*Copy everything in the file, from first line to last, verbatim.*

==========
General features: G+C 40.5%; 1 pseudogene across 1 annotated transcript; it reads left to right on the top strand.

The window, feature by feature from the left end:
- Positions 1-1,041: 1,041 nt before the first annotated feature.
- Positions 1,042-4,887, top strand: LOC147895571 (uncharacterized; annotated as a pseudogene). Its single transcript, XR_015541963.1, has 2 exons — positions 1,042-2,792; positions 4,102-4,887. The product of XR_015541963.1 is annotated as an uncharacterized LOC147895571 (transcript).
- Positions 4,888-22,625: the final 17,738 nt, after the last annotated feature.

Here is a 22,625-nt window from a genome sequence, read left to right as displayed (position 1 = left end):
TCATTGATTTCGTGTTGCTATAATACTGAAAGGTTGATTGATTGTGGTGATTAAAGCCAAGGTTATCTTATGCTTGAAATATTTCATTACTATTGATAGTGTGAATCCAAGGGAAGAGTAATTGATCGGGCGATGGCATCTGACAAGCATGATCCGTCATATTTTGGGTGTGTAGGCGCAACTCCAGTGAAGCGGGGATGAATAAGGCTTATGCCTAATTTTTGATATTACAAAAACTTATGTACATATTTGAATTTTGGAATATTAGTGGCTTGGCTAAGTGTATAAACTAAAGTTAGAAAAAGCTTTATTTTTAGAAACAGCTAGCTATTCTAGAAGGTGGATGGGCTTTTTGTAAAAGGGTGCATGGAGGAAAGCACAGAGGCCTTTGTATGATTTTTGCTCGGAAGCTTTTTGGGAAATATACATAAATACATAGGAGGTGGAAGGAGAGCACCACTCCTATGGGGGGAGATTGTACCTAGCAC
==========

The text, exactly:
General features: G+C 40.5%; 1 pseudogene across 1 annotated transcript; it reads left to right on the top strand.

The window, feature by feature from the left end:
- Positions 1-1,041: 1,041 nt before the first annotated feature.
- Positions 1,042-4,887, top strand: LOC147895571 (uncharacterized; annotated as a pseudogene). Its single transcript, XR_015541963.1, has 2 exons — positions 1,042-2,792; positions 4,102-4,887. The product of XR_015541963.1 is annotated as an uncharacterized LOC147895571 (transcript).
- Positions 4,888-22,625: the final 17,738 nt, after the last annotated feature.

Here is a 22,625-nt window from a genome sequence, read left to right as displayed (position 1 = left end):
TCATTGATTTCGTGTTGCTATAATACTGAAAGGTTGATTGATTGTGGTGATTAAAGCCAAGGTTATCTTATGCTTGAAATATTTCATTACTATTGATAGTGTGAATCCAAGGGAAGAGTAATTGATCGGGCGATGGCATCTGACAAGCATGATCCGTCATATTTTGGGTGTGTAGGCGCAACTCCAGTGAAGCGGGGATGAATAAGGCTTATGCCTAATTTTTGATATTACAAAAACTTATGTACATATTTGAATTTTGGAATATTAGTGGCTTGGCTAAGTGTATAAACTAAAGTTAGAAAAAGCTTTATTTTTAGAAACAGCTAGCTATTCTAGAAGGTGGATGGGCTTTTTGTAAAAGGGTGCATGGAGGAAAGCACAGAGGCCTTTGTATGATTTTTGCTCGGAAGCTTTTTGGGAAATATACATAAATACATAGGAGGTGGAAGGAGAGCACCACTCCTATGGGGGGAGATTGTACCTAGCAC